For us old school manufacturing junkies

Few of my students ever have, or ever will, walk a manufacturing line.  Without that experience, it's hard to understand how much innovation goes into building even simple products that lies beyond the surface "design."  

The bulk of innovation needed to make a beautiful product goes into figuring out how to make it over and over again without sacrificing quality. It's behind-the-scenes, decidedly unglamorous, usually made out of metal, and will last for decades. 

This was the innovation of our country's past, and may be our future again, if we're lucky (Andy Grove talks about this in How America Can Create Jobs).  All of this is a preamble to a wonderful short video for Randolph Engineering, maker of high-end sunglasses, that offers a brief glimpse into the art of manufacturing.

The Sound of Sight from Randolph Engineering on Vimeo.



2 thoughts on “For us old school manufacturing junkies

  1. Old school manufacturing is the issue. There is almost nowhere a UCD MBA can see old school manufacturing anymore. Why? It isn’t as economically viable in California. So lets mix and mingle and re-invent products for a new school of manufacturing.
    I believe that the 20th century started with mechanical manufacturing (the assembly line etc..) and then transferred to chemical manufacturing (atomic era, plastics) and ended with information manufacturing (patents, tech/biotech/infotech).
    Now, let’s talk new school manufacturing.
    I believe, it will be two new manufacturing trends. First, I see instant manufacturing (instant prototype, then send data with our new information technology to overseas factory for mass production). Second, I see reuse as a theme. This reuse is the creation of products from old products. This is not just recycling the known large waste streams (aluminum, glass, concrete). What reuse needs to become is finding ways to take different small waste streams and turn them into innovative new usable products. That will come as we get the large waste streams monetized and we turn to look for other sources of raw materials for new products.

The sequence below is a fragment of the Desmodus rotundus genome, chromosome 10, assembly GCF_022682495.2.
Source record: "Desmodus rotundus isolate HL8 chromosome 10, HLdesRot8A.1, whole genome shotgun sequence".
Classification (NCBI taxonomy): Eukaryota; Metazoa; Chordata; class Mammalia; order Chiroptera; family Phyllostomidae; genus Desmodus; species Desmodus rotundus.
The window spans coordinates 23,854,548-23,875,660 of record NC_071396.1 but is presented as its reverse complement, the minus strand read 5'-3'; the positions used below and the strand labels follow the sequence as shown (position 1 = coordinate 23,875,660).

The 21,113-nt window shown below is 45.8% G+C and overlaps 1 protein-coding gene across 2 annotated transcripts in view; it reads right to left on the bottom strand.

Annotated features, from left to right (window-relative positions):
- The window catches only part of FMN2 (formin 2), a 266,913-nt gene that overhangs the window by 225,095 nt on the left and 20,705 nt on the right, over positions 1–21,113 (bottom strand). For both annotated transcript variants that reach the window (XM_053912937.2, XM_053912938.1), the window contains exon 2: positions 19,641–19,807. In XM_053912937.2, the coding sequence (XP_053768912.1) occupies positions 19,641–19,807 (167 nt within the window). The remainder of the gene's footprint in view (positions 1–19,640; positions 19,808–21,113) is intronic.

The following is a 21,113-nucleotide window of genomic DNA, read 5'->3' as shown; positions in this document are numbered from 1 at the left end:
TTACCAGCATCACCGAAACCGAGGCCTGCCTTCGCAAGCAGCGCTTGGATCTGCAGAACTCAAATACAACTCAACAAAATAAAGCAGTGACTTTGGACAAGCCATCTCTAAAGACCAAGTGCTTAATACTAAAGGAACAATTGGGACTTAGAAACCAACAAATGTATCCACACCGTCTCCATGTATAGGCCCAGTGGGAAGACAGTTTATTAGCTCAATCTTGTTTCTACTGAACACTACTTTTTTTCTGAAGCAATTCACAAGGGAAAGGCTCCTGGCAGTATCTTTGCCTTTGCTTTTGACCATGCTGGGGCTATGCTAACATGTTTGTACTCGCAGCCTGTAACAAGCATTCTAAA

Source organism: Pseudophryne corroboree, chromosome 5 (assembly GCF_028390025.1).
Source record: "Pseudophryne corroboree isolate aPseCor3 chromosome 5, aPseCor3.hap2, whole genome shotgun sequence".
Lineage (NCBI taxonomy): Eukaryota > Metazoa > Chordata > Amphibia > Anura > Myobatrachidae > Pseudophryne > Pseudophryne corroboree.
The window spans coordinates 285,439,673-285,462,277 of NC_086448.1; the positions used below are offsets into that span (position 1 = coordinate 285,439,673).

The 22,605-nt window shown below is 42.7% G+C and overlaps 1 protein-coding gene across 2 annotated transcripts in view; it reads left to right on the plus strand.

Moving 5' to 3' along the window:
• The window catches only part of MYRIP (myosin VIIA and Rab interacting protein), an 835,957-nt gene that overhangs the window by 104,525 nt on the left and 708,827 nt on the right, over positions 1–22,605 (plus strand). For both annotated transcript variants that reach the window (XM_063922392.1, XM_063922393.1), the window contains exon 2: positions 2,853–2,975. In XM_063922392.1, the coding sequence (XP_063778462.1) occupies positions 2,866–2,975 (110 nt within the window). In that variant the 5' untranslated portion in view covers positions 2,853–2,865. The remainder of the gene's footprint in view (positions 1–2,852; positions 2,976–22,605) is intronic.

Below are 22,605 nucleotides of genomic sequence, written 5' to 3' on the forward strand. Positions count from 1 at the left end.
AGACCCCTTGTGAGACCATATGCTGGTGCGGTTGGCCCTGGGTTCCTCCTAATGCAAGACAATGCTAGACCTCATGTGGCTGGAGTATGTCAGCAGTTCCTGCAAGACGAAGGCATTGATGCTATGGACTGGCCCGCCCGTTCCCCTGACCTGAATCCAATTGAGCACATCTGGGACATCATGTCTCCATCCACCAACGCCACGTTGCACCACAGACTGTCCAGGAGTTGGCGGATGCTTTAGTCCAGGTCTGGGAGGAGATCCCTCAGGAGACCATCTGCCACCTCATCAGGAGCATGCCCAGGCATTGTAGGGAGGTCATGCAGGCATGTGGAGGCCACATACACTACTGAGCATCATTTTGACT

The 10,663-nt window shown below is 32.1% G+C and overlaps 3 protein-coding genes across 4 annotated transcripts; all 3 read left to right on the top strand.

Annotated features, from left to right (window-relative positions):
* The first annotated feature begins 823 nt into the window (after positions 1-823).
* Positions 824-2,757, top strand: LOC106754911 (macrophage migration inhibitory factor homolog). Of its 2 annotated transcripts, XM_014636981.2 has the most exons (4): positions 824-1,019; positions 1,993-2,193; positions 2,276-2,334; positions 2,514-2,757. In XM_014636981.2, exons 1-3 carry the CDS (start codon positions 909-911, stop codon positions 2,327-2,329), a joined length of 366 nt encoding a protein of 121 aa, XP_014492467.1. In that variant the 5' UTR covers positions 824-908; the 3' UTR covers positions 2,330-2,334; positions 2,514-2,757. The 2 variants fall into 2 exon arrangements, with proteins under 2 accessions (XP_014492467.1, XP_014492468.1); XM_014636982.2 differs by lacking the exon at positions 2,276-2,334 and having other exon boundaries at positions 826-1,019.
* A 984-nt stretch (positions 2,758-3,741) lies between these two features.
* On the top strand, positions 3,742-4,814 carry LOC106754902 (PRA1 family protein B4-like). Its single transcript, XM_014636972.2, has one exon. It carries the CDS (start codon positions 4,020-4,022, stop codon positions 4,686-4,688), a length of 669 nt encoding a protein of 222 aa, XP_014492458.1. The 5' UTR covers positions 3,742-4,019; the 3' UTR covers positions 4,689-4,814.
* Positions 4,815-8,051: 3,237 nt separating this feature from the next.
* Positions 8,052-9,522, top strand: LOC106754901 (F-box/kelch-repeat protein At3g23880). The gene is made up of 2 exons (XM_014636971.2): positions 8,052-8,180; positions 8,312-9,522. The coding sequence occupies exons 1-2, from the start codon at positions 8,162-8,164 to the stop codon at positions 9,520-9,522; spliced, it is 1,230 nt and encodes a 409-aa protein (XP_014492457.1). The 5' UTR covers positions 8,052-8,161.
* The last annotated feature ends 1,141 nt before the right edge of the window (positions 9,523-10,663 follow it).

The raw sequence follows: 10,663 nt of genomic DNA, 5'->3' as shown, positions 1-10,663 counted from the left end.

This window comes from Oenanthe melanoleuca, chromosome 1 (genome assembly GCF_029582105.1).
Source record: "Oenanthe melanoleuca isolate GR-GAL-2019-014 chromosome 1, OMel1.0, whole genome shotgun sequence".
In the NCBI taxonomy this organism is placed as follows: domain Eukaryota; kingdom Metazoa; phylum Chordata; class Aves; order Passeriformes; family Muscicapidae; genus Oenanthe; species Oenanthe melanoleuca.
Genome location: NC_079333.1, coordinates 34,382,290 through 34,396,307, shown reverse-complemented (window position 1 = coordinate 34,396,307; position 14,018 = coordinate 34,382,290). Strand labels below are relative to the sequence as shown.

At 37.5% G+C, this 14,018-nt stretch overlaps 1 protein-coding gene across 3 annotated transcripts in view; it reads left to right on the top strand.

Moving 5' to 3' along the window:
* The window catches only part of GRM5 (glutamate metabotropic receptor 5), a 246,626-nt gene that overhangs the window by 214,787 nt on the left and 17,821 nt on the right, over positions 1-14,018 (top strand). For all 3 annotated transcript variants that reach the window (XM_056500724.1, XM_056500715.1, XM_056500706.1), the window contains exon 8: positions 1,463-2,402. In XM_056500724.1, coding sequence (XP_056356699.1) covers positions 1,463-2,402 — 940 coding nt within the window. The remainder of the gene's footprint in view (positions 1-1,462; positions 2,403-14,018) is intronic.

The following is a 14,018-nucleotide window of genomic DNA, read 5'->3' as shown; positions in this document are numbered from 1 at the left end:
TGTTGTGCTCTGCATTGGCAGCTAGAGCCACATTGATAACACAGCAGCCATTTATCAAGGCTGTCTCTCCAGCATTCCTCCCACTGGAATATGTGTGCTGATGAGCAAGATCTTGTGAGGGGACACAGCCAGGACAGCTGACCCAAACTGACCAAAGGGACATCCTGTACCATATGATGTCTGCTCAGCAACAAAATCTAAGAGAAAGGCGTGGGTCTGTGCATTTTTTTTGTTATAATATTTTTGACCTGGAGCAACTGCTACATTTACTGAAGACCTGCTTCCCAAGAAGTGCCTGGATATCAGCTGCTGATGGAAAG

That is my new school of manufacturing.

  2. Great comment, Evan. You’re right there are few holdouts lefts where you’ll find old school manufacturing in California, but it’s still there in some places. And even when it’s not, it’s still driving companies like Apple and IDEO (where eventually someone has to make something they’ve designed). To me it’s a bit like knowing where your food comes from.
    That said, I appreciate your sense of time. That was a few waves ago. The next wave was electronics (chips and circuit boards), which are still made on mfg lines, just very clean ones. And then we get to bits and bytes, which get written, not made. Whether these produce jobs in the long run is still anyone’s guess.
    Your two manufacturing trends are important and we should find ways to engage with them while you’re here. If you want some independent study credit, let’s design a course around these trends.

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